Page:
On page 144, we write, “The financial crisis was not primarily due to Fannie and Freddie.” That sentence is followed by a footnote (77) that refers to an article by Charles Calomiris and Peter Wallison that, in fact, argues that the crisis was due to Fannie and Freddie. (The article title, which we give in the footnote, is “Blame Fannie Mae and Congress for the Credit Mess.”) This is obviously a mistake on our part.
This is what happened. In the final proofs that we were able to review, that sentence used to read: “We do not subscribe to the theory that the financial crisis is primarily due to Fannie and Freddie,” with the same footnote at the end. In that context, it’s clear that we are citing the Calomiris and Wallison article as an example of that theory.
In the final edits, we decided that this “we do not subscribe to the theory” language was unnecessary scaffolding and an unnecessary use of the first person, so we deleted it. The problem is that without the word “theory,” now it superficially looks like we are citing Calomiris and Wallison to support our position. Since the word “theory” vanished from the text, we should have put it in the footnote, as in, “For an example of this theory, see . . .”
The support for our assertion that “the financial crisis was not primarily due to Fannie and Freddie” is obviously not in the footnote; it’s in the next two pages of the main text.
Anyone with the faintest familiarity with our writings would realize that we could not possibly be citing Calomiris or Wallison as support, as either of them would certainly acknowledge. And even without an explicit signal in the footnote, I would expect most thinking readers, seeing the title of the Calomiris-Wallison article, to realize instantly that we are citing Calomiris and Wallison as intellectual opponents, not support. Nevertheless, Gene Epstein referred to this mistake as “outright dishonesty” in an article for Barron’s (behind a paywall). I guess everyone is entitled to his opinion.
Update: A reader kindly sent me the full text of Epstein’s article. Basically he says that we are wrong, because Fannie and Freddie held the majority of subprime loans. Here’s the claim:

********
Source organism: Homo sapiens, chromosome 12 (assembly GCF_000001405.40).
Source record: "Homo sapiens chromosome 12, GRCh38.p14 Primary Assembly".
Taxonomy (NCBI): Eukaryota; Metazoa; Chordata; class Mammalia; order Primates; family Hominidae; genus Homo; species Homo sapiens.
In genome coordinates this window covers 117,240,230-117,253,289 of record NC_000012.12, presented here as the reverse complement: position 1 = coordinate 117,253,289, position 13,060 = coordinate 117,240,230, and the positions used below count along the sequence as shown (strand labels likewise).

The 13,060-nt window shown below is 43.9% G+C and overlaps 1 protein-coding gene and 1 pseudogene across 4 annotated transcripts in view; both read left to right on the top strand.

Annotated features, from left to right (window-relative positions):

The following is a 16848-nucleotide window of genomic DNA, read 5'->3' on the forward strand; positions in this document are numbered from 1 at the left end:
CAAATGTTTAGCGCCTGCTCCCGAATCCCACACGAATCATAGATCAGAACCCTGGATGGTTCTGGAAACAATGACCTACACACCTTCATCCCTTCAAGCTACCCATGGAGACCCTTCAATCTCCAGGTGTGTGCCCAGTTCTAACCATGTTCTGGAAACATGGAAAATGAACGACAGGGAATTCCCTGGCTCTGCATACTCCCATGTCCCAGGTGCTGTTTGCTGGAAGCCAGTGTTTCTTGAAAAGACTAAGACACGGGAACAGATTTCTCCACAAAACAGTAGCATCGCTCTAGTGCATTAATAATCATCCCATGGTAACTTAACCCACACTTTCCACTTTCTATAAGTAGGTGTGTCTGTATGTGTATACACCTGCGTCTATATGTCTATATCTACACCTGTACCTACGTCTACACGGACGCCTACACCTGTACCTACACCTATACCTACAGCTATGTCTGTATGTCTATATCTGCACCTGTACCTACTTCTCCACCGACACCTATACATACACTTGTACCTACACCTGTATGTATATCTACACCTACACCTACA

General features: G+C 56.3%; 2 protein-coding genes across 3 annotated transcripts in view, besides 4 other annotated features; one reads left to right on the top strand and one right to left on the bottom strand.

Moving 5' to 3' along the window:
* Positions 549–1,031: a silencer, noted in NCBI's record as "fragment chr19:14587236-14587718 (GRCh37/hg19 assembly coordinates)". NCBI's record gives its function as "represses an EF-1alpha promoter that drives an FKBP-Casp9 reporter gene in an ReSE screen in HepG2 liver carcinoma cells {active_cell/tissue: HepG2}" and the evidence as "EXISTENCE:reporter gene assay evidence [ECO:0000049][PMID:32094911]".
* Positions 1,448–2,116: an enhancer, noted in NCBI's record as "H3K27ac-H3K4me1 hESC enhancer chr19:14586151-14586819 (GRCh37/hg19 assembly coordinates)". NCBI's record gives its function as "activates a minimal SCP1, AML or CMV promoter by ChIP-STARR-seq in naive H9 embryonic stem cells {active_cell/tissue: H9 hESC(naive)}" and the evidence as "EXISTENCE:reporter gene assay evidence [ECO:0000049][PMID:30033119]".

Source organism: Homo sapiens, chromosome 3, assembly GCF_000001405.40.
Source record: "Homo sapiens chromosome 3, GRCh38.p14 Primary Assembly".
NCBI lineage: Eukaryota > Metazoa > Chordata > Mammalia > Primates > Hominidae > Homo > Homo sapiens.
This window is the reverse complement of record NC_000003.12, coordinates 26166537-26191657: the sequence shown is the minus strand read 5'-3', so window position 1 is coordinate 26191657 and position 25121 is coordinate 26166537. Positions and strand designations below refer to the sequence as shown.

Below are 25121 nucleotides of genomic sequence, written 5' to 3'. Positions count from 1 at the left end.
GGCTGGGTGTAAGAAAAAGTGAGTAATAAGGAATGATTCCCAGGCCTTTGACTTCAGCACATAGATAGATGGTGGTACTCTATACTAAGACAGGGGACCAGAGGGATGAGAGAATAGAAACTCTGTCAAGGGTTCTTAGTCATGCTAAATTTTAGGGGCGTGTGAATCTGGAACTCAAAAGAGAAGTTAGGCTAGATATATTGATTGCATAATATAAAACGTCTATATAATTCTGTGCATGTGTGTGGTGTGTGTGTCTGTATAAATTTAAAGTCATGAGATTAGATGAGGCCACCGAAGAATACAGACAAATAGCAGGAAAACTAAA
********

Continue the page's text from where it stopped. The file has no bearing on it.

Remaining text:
“Figures provided by [Edward] Pinto, now a consultant to the mortgage-finance industry, are staggering. By mid-2008, nearly half, or 27 million, of the 55 million first mortgages in the U.S. were high-risk, classified according to his criteria as subprime or ‘Alt-A.’ Of those 27 million, 19.2 million were accounted for by government, whether by virtue of being held or guaranteed by Fannie or Freddie (12 million), held by the Federal Housing Authority (5 million), or held by private institutions (2.2 million) under the requirements of the Community Reinvestment Act and HUD.
“That leaves 7.8 million risky mortgages issued solely by Wall Street.”
Looks pretty compelling, right? Well, only until you realize that Pinto’s definition of subprime is one he made up himself. (See the words “by his criteria” in the quotation above.) In his December 2008 Congressional testimony,* he said there were 25 million high-risk loans. In that analysis, he said there were 17 million subprime loans, of which Fannie/Freddie held 5.7 million, or 34 percent. But drop down to PDF page 56 and you see that this 5.7 million is made up of:
- 0.8 million are “subprime private label mortgage backed securities”
- 4.9 million are “‘prime’ loans < 660 FICO”
In other words, Fannie and Freddie held zero subprime whole loans by the conventional definition (loans denominated as subprime by the issuer, which is the definition used by LoanPerformance). They held 4.9 million loans that Pinto, in his wisdom, decided to call subprime, and subprime-backed MBS that are equivalent to 0.8 million loans.
Now, Pinto knows more about mortgages than I do. Maybe loans with a FICO below 660 should have been counted as subprime all along, and maybe they should have gone into the LoanPerformance subprime database. But they weren’t. The fact remains that Fannie and Freddie had standards, and there were some loans they would not buy. Maybe those standards were too low; I would probably agree with Pinto on that one. But that’s a different issue. Pinto’s “data” don’t contradict the fact — pointed out by many people more knowledgeable than I — that Fannie and Freddie simply could not legally buy or guarantee the worst of the subprime loans.
(As for the 0.8 million loans in subprime MBS that Fannie/Freddie bought — that was a real problem, and one we point out on page 146 of the book.)
* Epstein’s numbers are slightly different from those in the December 2008 testimony, so I imagine Pinto updated his numbers. But they are close enough that the underlying principles are almost certainly the same.
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